The FinTech future

"For a long time, technology was considered to be primarily the “plumbing” in a dark room, mostly a support engine necessary to run the business and “keep the lights on”. Today, technology has been elevated to become a key business enabler"

Axelle Sznajer, Egon Zehnder


Few executive search firms have a dedicated Financial Technology (FinTech) practice, but Egon Zehnder created one, recognising that FinTech is a constantly expanding and evolving segment in need of high-potential talent. The team is seeking to uncover, attract and develop best-in-class from within and outside of the sector. This global practice area covers functional roles (such as CIO, CTO, COO, CDO) as well as commercial leadership positions relating to technology enablement within the sector and across its broader ecosystem.

While other areas of financial services suffered in the crisis, growth in FinTech is driven by digital transformation. Financial Service (FS) businesses are reshaping products, services and structures to become more customer-centric in an increasingly digital world. This is having a profound impact on what is required from senior executives both in functional and broader leadership roles across the sector.

Egon Zehnder’s consultants discuss the importance of working in partnership with clients, locally and globally, to help align leadership talent to this rapidly changing commercial agenda.

Laurent de Meeûs

Laurent has worked in the FinTech industry for over 20 years both as a strategy and search consultant. He is an expert on digital, financial markets infrastructure and insurance.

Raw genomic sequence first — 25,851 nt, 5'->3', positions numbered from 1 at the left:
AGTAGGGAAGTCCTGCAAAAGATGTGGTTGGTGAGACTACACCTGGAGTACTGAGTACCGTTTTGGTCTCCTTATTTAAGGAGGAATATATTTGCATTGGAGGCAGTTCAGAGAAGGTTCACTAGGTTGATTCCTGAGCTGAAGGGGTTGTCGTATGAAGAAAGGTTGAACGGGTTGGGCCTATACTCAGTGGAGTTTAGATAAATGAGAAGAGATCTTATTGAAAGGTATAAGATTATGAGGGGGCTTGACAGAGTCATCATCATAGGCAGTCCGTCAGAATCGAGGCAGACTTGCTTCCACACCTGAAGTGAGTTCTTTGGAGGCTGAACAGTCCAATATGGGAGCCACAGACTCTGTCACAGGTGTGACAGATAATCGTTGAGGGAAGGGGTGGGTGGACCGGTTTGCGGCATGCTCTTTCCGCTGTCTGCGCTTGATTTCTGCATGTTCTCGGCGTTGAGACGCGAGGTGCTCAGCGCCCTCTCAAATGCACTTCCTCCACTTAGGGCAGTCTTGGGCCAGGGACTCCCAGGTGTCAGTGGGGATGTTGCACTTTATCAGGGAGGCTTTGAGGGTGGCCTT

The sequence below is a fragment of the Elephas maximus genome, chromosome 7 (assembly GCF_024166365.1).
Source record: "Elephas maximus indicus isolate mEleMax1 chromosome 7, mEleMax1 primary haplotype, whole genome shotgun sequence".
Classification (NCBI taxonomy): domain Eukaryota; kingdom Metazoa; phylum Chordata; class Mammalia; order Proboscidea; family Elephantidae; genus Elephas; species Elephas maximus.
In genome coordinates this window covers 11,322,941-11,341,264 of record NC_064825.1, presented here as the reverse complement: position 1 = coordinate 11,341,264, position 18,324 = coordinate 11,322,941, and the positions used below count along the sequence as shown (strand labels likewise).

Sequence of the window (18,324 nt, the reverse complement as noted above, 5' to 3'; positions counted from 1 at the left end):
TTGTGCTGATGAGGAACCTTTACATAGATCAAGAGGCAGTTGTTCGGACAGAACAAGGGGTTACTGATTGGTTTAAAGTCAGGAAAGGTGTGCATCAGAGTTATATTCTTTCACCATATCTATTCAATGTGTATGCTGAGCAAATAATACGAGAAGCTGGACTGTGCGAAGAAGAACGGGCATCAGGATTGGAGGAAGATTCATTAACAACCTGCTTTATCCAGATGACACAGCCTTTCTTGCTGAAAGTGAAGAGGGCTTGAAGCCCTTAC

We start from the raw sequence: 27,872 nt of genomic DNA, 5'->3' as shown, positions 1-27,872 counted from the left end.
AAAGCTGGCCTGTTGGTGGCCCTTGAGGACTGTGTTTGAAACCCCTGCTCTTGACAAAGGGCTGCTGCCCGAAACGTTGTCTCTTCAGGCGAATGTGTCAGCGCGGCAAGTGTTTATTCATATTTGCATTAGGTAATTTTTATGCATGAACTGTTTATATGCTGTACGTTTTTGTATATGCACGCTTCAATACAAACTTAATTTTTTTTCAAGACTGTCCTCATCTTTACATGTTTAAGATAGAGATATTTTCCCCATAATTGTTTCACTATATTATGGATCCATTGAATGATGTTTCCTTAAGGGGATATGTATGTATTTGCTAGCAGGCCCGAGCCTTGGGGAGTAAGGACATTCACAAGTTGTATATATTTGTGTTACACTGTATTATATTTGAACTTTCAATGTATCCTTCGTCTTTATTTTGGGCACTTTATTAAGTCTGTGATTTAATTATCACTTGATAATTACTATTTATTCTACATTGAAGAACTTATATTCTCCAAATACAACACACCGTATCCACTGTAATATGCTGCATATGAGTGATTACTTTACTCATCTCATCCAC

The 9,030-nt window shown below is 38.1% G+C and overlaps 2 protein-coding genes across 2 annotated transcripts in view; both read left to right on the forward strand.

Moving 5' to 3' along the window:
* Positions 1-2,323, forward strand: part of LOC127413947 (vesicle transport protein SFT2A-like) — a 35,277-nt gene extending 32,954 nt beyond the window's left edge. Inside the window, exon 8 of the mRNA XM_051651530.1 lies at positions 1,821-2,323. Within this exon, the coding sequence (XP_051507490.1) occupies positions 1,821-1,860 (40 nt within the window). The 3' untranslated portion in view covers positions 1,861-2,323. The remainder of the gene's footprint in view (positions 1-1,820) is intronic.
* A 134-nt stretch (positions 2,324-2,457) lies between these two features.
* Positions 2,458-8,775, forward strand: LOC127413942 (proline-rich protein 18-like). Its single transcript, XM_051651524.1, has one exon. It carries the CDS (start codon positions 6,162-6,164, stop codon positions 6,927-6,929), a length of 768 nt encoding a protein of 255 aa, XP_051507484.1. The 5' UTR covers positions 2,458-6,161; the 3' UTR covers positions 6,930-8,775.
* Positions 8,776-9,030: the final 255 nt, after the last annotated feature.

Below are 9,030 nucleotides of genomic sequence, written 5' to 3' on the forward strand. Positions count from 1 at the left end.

Sven Petersen

Sven leads the CIO/CTO practice and advises clients on leadership talent in the technology, media and telecoms sectors. He previously worked with tech start-ups and as a management consultant in the sector.

Axelle Sznajer

Axelle leads the FinTech practice from London, advising clients through searches and talent assessments across the IT and digital function in financial institutions as well as in the broader FinTech ecosystem. She has previously held senior roles in both the banking and technology world.


1

How have advancements in technology affected the Financial Services sector?

2

What key factors do you need to consider when looking for FinTech talent?

3

Where is the world of FinTech going to take us?

Laurent: Technology has always been a very important and relevant agent of change and innovation within FS. Technology professionals have always received much higher salaries than anywhere else and there has always been an interest from financial institutions to leverage technology to either cut costs or get closer to the end consumer.

There have been two main stages of evolution.The first was the ‘dot.com’ period. It was a time of experimentation and innovation, and was very important for a while until it quietened in 2002/2003. The second phase started in 2007/2008 due to the introduction of smart mobiles and tablets. The financial crisis also acted as a catalyst as it forced businesses to cut costs.

Today, finally, we see the emergence of an exciting phase where technology is seen as an agent of innovation, creating new lines of business and redefining the FS industry entirely.

Sven: Agreed. There are different dynamics: front-end technology penetrating the consumer space and, at the back-end, technology issues relating to the legacy and the infrastructure systems of big banks which are creaking with age and often in need of re-platforming.